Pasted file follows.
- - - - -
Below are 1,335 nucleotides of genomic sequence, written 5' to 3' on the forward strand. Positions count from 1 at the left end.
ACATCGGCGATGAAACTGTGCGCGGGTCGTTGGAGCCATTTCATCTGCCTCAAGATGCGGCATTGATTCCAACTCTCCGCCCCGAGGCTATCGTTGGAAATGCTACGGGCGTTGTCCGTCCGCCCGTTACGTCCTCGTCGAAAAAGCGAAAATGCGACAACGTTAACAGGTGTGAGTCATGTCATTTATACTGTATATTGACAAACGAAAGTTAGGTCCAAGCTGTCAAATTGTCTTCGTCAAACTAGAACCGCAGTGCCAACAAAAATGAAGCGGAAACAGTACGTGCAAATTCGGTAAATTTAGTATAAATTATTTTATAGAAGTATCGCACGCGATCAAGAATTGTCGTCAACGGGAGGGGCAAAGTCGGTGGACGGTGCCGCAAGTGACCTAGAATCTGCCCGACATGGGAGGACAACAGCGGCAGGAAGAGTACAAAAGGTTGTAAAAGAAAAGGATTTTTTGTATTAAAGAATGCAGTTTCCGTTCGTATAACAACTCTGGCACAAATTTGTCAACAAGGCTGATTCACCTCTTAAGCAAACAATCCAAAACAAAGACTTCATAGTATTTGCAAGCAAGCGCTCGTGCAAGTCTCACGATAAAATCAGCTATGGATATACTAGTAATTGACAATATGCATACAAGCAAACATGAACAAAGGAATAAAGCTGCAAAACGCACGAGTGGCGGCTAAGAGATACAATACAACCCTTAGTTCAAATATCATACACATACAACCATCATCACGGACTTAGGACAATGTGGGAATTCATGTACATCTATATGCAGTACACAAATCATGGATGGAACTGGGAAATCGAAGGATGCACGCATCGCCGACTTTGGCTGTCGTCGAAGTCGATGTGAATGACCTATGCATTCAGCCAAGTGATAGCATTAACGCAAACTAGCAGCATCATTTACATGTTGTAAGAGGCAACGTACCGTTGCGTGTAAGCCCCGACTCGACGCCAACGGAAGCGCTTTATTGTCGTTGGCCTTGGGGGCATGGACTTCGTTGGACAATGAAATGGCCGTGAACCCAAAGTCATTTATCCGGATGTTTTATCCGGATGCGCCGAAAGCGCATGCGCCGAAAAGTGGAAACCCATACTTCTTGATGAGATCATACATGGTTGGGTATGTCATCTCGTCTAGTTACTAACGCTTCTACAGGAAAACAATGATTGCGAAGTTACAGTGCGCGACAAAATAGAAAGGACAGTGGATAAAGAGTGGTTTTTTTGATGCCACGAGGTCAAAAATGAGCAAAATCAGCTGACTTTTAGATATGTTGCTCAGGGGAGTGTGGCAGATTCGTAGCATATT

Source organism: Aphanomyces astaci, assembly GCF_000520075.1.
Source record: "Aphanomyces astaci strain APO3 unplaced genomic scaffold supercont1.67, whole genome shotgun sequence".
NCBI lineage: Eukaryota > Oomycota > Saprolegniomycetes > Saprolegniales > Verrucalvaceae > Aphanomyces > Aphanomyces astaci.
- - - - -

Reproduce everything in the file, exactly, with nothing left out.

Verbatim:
Below are 1,335 nucleotides of genomic sequence, written 5' to 3' on the forward strand. Positions count from 1 at the left end.
ACATCGGCGATGAAACTGTGCGCGGGTCGTTGGAGCCATTTCATCTGCCTCAAGATGCGGCATTGATTCCAACTCTCCGCCCCGAGGCTATCGTTGGAAATGCTACGGGCGTTGTCCGTCCGCCCGTTACGTCCTCGTCGAAAAAGCGAAAATGCGACAACGTTAACAGGTGTGAGTCATGTCATTTATACTGTATATTGACAAACGAAAGTTAGGTCCAAGCTGTCAAATTGTCTTCGTCAAACTAGAACCGCAGTGCCAACAAAAATGAAGCGGAAACAGTACGTGCAAATTCGGTAAATTTAGTATAAATTATTTTATAGAAGTATCGCACGCGATCAAGAATTGTCGTCAACGGGAGGGGCAAAGTCGGTGGACGGTGCCGCAAGTGACCTAGAATCTGCCCGACATGGGAGGACAACAGCGGCAGGAAGAGTACAAAAGGTTGTAAAAGAAAAGGATTTTTTGTATTAAAGAATGCAGTTTCCGTTCGTATAACAACTCTGGCACAAATTTGTCAACAAGGCTGATTCACCTCTTAAGCAAACAATCCAAAACAAAGACTTCATAGTATTTGCAAGCAAGCGCTCGTGCAAGTCTCACGATAAAATCAGCTATGGATATACTAGTAATTGACAATATGCATACAAGCAAACATGAACAAAGGAATAAAGCTGCAAAACGCACGAGTGGCGGCTAAGAGATACAATACAACCCTTAGTTCAAATATCATACACATACAACCATCATCACGGACTTAGGACAATGTGGGAATTCATGTACATCTATATGCAGTACACAAATCATGGATGGAACTGGGAAATCGAAGGATGCACGCATCGCCGACTTTGGCTGTCGTCGAAGTCGATGTGAATGACCTATGCATTCAGCCAAGTGATAGCATTAACGCAAACTAGCAGCATCATTTACATGTTGTAAGAGGCAACGTACCGTTGCGTGTAAGCCCCGACTCGACGCCAACGGAAGCGCTTTATTGTCGTTGGCCTTGGGGGCATGGACTTCGTTGGACAATGAAATGGCCGTGAACCCAAAGTCATTTATCCGGATGTTTTATCCGGATGCGCCGAAAGCGCATGCGCCGAAAAGTGGAAACCCATACTTCTTGATGAGATCATACATGGTTGGGTATGTCATCTCGTCTAGTTACTAACGCTTCTACAGGAAAACAATGATTGCGAAGTTACAGTGCGCGACAAAATAGAAAGGACAGTGGATAAAGAGTGGTTTTTTTGATGCCACGAGGTCAAAAATGAGCAAAATCAGCTGACTTTTAGATATGTTGCTCAGGGGAGTGTGGCAGATTCGTAGCATATT

Source organism: Aphanomyces astaci, assembly GCF_000520075.1.
Source record: "Aphanomyces astaci strain APO3 unplaced genomic scaffold supercont1.67, whole genome shotgun sequence".
NCBI lineage: Eukaryota > Oomycota > Saprolegniomycetes > Saprolegniales > Verrucalvaceae > Aphanomyces > Aphanomyces astaci.